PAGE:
OPM. On August 7, 2020, OPM issued a memorandum to heads of agencies announcing the FEPLA interim regulations. The memorandum included a summary of key features of paid parental leave, templates for requesting paid parental leave and the 12-week work obligation agreement, and examples of acceptable supporting documentation that employees may submit when requesting the leave. In addition, OPM briefed agency human capital officials to describe key elements of the program. For example, OPM presented different scenarios of how paid parental leave may be combined with other types of leave, such as unpaid FMLA leave, sick leave, annual leave, and leave without pay. Officials from the selected agencies said that they generally found OPM guidance helpful in creating their own policies.

Selected agencies. DOJ, SBA, and SSA used OPM guidance and templates, and participated in briefings with OPM to develop policies and procedures to implement paid parental leave. Paid parental leave policies at the selected agencies described the laws and regulations establishing the leave, employee eligibility, and the requirements for employees to submit supporting documentation. The policies also included requirements for employees to complete and submit an employee certification and work obligation form to their designated leave-approving official. In addition, the selected agencies ‘leave request and work obligation agreement forms were similar to the templates provided by OPM.

OPM and the selected agencies found no significant obstacles to employees using paid parental leave. SBA and USMS union officials told us their members were very appreciative of paid parental leave and had not heard of any issues of employees who were eligible to take the leave having difficulty doing so. SSA union officials told us their members found the benefit helpful but thought there were opportunities to expand paid parental leave eligibility criteria, such as eliminating the 12-month federal service requirement.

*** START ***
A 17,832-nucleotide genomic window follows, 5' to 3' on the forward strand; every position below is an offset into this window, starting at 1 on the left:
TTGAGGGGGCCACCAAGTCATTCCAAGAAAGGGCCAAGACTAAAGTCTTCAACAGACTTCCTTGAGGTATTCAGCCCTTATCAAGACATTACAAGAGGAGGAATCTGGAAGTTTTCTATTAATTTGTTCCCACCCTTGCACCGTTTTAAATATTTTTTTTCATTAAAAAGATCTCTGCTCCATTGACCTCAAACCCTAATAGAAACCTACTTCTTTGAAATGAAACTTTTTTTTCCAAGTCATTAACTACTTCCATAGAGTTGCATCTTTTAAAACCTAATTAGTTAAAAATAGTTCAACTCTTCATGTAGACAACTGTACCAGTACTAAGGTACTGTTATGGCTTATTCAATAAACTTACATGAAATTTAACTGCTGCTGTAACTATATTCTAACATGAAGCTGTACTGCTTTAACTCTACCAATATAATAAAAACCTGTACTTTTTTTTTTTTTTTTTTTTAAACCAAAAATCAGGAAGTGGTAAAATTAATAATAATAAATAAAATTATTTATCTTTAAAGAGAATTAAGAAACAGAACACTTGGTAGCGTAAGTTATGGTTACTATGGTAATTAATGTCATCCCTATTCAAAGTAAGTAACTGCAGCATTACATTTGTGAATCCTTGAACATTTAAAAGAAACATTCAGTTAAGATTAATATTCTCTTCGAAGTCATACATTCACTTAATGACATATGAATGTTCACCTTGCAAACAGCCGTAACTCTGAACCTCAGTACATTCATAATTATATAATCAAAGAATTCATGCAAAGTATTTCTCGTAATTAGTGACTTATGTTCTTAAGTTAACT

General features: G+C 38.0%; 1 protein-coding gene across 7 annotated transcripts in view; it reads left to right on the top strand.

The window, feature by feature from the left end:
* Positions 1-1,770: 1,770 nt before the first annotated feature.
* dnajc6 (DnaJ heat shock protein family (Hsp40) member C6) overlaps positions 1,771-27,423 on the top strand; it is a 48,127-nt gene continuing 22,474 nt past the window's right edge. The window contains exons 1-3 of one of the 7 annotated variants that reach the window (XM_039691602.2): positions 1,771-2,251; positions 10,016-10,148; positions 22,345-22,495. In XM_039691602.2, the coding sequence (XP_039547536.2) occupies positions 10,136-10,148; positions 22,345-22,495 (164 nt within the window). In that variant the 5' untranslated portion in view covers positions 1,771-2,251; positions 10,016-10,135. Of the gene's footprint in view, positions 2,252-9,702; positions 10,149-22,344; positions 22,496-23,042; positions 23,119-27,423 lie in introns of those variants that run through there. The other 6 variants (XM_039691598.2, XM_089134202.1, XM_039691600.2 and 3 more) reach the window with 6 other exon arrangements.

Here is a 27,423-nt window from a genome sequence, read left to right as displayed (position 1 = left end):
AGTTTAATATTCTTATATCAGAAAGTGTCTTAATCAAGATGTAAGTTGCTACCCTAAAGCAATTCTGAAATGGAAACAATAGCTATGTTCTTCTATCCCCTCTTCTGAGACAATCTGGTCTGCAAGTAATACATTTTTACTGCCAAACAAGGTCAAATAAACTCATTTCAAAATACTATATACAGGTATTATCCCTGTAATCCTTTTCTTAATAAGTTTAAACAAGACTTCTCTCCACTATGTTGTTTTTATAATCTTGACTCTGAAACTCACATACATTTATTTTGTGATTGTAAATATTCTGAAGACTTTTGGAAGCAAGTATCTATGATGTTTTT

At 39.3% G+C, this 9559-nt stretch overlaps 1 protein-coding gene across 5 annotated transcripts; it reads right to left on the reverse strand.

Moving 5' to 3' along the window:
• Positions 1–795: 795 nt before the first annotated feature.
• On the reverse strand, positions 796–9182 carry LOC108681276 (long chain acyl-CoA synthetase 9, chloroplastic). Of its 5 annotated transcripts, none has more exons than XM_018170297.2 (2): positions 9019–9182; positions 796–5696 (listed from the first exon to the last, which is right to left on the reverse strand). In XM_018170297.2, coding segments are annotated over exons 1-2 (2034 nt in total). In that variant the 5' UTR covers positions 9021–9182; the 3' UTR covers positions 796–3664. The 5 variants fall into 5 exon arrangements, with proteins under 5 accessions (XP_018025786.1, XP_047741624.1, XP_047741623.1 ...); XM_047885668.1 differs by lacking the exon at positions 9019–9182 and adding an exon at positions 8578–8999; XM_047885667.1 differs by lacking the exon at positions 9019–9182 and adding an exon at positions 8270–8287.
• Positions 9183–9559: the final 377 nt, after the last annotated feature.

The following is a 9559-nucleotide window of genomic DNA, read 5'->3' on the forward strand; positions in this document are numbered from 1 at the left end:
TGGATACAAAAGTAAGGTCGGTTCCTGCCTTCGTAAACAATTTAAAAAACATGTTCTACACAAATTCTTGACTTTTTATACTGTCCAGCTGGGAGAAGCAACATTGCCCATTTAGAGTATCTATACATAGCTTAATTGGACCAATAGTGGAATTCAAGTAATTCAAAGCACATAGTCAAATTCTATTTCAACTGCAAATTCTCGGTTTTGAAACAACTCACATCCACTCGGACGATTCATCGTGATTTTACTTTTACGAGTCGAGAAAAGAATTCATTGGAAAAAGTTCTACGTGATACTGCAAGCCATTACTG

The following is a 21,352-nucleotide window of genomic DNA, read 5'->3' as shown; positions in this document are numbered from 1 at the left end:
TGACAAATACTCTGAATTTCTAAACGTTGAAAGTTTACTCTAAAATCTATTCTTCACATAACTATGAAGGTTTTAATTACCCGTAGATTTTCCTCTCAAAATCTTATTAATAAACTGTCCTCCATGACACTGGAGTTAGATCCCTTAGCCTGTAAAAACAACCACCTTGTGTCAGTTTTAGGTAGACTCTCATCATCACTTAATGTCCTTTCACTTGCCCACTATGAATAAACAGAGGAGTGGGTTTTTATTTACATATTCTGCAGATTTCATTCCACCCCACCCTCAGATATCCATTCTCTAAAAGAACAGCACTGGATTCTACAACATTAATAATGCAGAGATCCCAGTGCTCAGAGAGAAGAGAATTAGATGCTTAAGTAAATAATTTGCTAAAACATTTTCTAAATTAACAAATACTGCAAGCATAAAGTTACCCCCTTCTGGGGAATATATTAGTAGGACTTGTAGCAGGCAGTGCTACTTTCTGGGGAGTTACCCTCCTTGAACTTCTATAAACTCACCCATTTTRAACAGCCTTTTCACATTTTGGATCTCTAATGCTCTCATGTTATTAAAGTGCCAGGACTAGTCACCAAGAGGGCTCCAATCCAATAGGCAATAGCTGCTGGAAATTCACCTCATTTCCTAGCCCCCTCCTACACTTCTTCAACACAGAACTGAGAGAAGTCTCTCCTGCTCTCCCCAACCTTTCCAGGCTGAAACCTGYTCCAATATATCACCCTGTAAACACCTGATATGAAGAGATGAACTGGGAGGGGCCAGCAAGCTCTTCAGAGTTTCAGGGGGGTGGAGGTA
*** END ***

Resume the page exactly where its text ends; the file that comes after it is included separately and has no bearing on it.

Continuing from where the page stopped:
Users of OPM’s Webpage for Federal Leave Benefits Are Directed to Outdated and Inaccurate Information on Paid Parental Leave

OPM’s Leave Administration webpage includes handbooks and fact sheets intended to provide information on various topics concerning leave administration for federal employees.17 For example, the webpage includes fact sheets on administrative leave, leave without pay, and sick leave. However, we found the webpage directs users to outdated information about FMLA before FEPLA went into effect.

Specifically, the webpage directs users to the 2015 Handbook on Leave and Workplace Flexibilities for Childbirth, Adoption, and Foster Care, which does not reflect the availability of paid parental leave provided under FEPLA. The webpage also does not include FEPLA fact sheets. As of December 2023, we found that none of the relevant handbooks or fact sheets on OPM’s Leave Administration webpage mentioned FEPLA or paid parental leave. Internal control standards state that quality information that is current and accurate should be used to achieve objectives.